Tag Archives: true crime films

Chaos Reigns

Lords of Chaos

by Hope Madden

“Based on truth and lies and what actually happened.”

One of the founders of Norway’s black metal sound and scene, Mayhem benefited and eventually suffered from a series of very black metal-ish crimes and misdemeanors—mostly crimes, including arson and murder. A cross between punk rock ethos and early metal imagery, Norwegian black metal espoused a love of Satan and a deep and fiery hatred of Christianity and the Christian moral framework. In keeping with those philosophies, Mayhem became known for far edgier behavior than, say, biting the head off a bat.

Director (and former drummer for Swedish black metal band Bathory) Jonas Åkerlund’s image of art and commerce, fanaticism, metal and death follows Mayhem’s ascension to global notoriety.

Rory Culkin anchors the film as band leader and spinmeister Øystein Aarseth, AKA Euronymous. He narrates with some of Åkerlund and co-writer Dennis Magnusson’s least convincing material—not to mention an absurdly American accent—but the performance itself is the perfect blend of bored teen and insecure leader vulnerable to attack. Inside Culkin’s quietly convincing performance, deadpan cynicism battles with genuine tenderness in a way that gives the film an affecting yet appropriately faulty soul.

Did Euronymous take advantage of early tragedy to create a persona, or did he live his message?

In its smarter moments, Lords of Chaos is a film about poseurs. Who is and who isn’t? And what do you do if you find that you have become the poseur in the circle of your own creation?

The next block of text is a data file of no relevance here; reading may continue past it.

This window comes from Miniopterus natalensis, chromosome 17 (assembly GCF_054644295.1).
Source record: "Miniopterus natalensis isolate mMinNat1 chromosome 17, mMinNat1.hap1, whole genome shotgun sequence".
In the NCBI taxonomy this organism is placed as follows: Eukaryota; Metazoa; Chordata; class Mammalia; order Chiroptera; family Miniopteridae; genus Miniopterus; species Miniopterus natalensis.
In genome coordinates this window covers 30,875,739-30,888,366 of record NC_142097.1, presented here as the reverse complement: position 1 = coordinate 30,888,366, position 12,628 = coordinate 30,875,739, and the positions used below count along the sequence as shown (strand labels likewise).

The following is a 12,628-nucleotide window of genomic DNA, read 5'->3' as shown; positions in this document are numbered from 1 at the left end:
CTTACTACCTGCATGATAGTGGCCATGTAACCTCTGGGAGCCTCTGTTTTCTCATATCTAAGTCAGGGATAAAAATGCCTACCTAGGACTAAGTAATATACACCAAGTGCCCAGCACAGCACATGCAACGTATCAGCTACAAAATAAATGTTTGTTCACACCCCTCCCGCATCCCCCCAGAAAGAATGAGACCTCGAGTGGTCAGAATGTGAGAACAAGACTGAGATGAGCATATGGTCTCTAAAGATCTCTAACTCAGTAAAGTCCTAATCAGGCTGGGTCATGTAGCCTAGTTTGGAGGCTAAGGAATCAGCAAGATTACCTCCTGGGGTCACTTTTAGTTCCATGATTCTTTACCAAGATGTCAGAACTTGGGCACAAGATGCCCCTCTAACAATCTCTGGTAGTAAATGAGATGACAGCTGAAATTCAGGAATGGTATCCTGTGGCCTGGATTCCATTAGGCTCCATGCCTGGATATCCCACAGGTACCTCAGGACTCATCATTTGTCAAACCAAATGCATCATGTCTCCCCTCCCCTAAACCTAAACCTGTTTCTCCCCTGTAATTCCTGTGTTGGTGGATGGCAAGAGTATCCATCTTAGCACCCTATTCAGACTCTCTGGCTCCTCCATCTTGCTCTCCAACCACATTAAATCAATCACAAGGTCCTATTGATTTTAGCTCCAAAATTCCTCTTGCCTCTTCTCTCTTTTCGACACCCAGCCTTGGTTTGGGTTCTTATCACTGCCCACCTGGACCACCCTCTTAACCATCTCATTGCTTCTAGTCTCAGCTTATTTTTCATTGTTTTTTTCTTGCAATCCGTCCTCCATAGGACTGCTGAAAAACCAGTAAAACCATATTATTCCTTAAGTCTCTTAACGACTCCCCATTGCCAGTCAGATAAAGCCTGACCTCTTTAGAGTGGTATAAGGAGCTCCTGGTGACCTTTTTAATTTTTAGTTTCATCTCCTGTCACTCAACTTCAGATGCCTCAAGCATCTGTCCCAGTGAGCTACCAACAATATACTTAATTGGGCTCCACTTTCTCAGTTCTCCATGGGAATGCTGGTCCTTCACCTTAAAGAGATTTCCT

How much of it was all for show? Maybe a lot, but when you become a magnet for those who embrace your bullshit, hopefully that bullshit does not require a lot of bloodshed.

Enter Varg (Emery Cohen), a novice and admirer who would become a disenchanted disciple. Cohen’s arc from sycophantic insecurity to narcissistic sociopathy impresses, and as Euronymous’s grasp on the position of Alpha weakens, the dynamic between the two actors sparks.

Culkin’s slippery performance in these scenes works well within the true crime context, but Åkerlund has trouble as he shifts back and forth between crime drama and comedy of manners. There is a consistent “kids sure are stupid” theme a la Alpha Dog or River’s Edge that he can’t fit into his larger themes. While most scenes taken on their own work (if you can forgive the unexplained and hard-to-miss cacophony of accents), Åkerlund can’t pull them together for a cohesive whole.

In recreating a series of increasingly more unfortunate events, Åkerlund never manages to shed new light on the crimes at hand. And maybe he can’t—maybe that’s the point. Perhaps it’s impossible to entirely differentiate between philosophy and promotion, but what the filmmaker was trying to accomplish is just as tough to tease out.

Fright Club: Best True Crime Horror

“Inspired by a true story” is a tag line that has been used beyond the point of meaninglessness. If you google “true story horror movies,” Dracula will come up, for lord’s sake. But there are some films that can take true events and mine them for the psychological underpinnings that chill us all. Here’s a list of our five favorites.

5. Stuck (2007)

A nasty tabloid feature boasting both gallows humor and blood by the gallon, Stuck is an underappreciated gem from director Stuart Gordon (Re-Animator). Mena Suvari plays a role based on a real life woman who, inebriated, hit a man with her car. The victim became lodged in her windshield. She chose to park her car in the garage and wait for the man to die rather than face the consequences and save his life.

While this sounds unbelievable, the fact that it’s based in true events helps the story build credibility. Stuart’s direction makes the most of the mean laughs available given the subject matter, never taking the situation too seriously, but never treating the victim’s predicament as an outright joke, either.

More impressive, though, is the commitment the cast brings to the proceedings. Suvari offers almost uncalled for nuance and character arc, while Stephen Rea’s crumpled, hangdog appearance belies an intestinal fortitude the driver didn’t see coming.

This is a wild movie, and one that’s far more watchable than the premise may suggest. Like any tabloid trash or car accident, you know you shouldn’t watch, but you just can’t look away.

4. Wolf Creek (2005)